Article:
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Understanding Immigration Trauma and the Potential of Home Visiting Among Immigrant and Refugee Families

by Aimee Hilado, Christine Leow, and Yinmei Yang


This article examines the outcomes of implementing a trauma-informed home visiting program in a refugee/immigrant-serving mental health program in Chicago, Illinois. The mental health program used the Baby TALK home visiting program model, an evidence-based relational approach to supporting pregnant mothers and families with children less than 3 years old. The authors share findings from a randomized controlled trial (RCT) examining the impact of the Baby TALK model on child and maternal outcomes among 200 refugee and immigrant participants. In addition, the authors share the story of a participant to demonstrate the ways in which home visiting programs can support developmental outcomes and mental well-being.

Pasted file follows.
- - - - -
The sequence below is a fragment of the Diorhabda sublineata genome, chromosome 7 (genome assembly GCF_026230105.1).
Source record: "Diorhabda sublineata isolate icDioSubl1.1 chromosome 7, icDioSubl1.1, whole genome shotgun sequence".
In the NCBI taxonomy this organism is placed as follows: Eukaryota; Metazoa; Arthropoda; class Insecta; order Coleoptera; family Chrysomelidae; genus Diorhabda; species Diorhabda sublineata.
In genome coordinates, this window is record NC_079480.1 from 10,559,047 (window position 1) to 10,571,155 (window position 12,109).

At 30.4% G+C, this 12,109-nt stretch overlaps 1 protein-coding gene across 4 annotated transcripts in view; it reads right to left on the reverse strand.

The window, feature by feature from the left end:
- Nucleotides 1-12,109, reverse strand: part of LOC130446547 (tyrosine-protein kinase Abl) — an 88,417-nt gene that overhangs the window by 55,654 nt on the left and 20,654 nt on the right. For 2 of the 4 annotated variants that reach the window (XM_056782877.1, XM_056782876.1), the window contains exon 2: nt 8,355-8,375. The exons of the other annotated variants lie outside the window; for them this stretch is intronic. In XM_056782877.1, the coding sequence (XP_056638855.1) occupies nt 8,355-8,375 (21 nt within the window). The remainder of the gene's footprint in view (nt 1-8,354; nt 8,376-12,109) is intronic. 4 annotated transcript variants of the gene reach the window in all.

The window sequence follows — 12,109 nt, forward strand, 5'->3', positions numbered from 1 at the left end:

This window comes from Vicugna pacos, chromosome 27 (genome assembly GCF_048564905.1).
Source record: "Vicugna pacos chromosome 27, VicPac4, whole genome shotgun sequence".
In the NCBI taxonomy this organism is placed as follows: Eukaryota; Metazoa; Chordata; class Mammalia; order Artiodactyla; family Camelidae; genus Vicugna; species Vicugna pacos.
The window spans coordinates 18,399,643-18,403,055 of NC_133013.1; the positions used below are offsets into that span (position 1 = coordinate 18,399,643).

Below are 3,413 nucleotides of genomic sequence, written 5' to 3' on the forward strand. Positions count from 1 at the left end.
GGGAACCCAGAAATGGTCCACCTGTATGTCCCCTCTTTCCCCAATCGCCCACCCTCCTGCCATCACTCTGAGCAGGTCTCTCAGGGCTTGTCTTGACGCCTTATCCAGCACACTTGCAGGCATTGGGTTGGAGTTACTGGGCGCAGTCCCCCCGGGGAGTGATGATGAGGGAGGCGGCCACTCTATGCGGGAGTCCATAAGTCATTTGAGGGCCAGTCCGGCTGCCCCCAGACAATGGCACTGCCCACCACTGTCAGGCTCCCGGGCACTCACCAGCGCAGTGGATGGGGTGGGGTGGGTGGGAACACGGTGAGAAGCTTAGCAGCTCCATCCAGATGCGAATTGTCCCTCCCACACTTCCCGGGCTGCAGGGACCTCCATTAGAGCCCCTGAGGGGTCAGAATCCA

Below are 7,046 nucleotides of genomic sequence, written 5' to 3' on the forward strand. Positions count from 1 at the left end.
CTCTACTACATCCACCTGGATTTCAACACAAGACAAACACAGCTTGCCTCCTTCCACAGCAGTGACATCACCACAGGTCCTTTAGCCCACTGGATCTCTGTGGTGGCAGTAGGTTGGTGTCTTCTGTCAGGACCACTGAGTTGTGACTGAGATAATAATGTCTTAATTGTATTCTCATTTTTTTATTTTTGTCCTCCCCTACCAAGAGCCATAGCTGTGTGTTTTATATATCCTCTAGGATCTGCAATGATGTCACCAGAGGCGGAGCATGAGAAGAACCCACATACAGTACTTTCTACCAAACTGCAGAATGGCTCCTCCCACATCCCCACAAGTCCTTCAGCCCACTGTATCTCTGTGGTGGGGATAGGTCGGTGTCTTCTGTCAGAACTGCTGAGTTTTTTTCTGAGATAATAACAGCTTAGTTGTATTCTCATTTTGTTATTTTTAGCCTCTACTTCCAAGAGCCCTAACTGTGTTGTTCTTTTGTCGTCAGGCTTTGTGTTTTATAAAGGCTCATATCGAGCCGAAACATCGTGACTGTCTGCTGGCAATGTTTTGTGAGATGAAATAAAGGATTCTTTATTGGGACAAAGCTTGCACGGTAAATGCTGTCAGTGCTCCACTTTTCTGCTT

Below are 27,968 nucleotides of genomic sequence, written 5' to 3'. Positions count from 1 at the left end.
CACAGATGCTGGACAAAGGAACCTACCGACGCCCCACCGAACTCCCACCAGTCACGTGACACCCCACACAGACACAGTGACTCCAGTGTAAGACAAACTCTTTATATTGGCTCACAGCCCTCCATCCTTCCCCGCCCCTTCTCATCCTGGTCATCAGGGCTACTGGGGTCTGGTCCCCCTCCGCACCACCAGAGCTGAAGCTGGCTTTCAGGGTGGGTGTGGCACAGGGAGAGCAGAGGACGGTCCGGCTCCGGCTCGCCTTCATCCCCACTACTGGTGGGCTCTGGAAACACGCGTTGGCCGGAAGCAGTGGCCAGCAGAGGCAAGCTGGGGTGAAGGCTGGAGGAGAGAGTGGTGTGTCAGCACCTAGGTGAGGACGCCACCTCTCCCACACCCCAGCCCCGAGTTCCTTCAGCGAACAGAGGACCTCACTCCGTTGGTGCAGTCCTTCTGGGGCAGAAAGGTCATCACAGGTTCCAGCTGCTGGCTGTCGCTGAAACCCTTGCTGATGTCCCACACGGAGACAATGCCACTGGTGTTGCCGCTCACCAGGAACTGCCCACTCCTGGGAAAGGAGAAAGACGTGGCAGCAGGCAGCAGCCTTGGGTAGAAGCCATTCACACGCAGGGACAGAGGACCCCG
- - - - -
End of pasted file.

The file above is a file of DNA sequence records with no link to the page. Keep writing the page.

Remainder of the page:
The world erupted in anger and sadness when images circulated of Alan Kurdi’s lifeless body washed up on a beach in Turkey. He was 3 years old, a mere child who fled to Turkey after the conflicts in Syria escalated. It was in the early hours of September 2, 2015, when Alan and his family boarded an inflatable boat wearing what ended up being fake life jackets with 16 other people, even though the boat was designed to carry only 8 people. The boat capsized within just 5 minutes into the trip from Bodrum, Turkey, to the Greek island of Kos 30 minutes away. Alan, his brother, and mother died that day, in addition to several others who were on the ill-fated trip. While these refugees were not the first to travel to countries that could only serve as a temporary safe haven, Alan dying at such a tender age brought global awareness to the plight of forcibly displaced communities and the lengths people will go to if hope exists to rebuild their lives with dignity and safety abroad. Since that fateful day, individuals, families, and entire communities have taken the same risk that Alan’s family took, despite the perils of traveling by sea or land.

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